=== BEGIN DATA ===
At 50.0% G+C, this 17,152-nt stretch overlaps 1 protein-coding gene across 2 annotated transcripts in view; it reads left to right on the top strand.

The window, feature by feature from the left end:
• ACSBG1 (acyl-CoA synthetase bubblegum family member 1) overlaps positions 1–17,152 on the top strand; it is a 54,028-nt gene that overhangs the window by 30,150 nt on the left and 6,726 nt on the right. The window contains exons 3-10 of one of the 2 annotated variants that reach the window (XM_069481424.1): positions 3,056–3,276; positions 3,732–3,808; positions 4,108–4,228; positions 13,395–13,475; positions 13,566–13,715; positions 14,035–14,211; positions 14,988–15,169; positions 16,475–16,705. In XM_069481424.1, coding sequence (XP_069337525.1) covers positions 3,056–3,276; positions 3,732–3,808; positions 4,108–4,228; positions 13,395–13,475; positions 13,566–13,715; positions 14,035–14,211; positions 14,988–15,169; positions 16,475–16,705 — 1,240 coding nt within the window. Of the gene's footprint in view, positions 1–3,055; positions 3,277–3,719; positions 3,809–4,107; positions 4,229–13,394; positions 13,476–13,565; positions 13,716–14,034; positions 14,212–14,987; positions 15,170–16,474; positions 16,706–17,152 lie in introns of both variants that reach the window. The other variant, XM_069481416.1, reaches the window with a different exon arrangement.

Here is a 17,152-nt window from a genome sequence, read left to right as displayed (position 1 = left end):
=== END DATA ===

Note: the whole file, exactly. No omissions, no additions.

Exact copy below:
At 50.0% G+C, this 17,152-nt stretch overlaps 1 protein-coding gene across 2 annotated transcripts in view; it reads left to right on the top strand.

The window, feature by feature from the left end:
• ACSBG1 (acyl-CoA synthetase bubblegum family member 1) overlaps positions 1–17,152 on the top strand; it is a 54,028-nt gene that overhangs the window by 30,150 nt on the left and 6,726 nt on the right. The window contains exons 3-10 of one of the 2 annotated variants that reach the window (XM_069481424.1): positions 3,056–3,276; positions 3,732–3,808; positions 4,108–4,228; positions 13,395–13,475; positions 13,566–13,715; positions 14,035–14,211; positions 14,988–15,169; positions 16,475–16,705. In XM_069481424.1, coding sequence (XP_069337525.1) covers positions 3,056–3,276; positions 3,732–3,808; positions 4,108–4,228; positions 13,395–13,475; positions 13,566–13,715; positions 14,035–14,211; positions 14,988–15,169; positions 16,475–16,705 — 1,240 coding nt within the window. Of the gene's footprint in view, positions 1–3,055; positions 3,277–3,719; positions 3,809–4,107; positions 4,229–13,394; positions 13,476–13,565; positions 13,716–14,034; positions 14,212–14,987; positions 15,170–16,474; positions 16,706–17,152 lie in introns of both variants that reach the window. The other variant, XM_069481416.1, reaches the window with a different exon arrangement.

Here is a 17,152-nt window from a genome sequence, read left to right as displayed (position 1 = left end):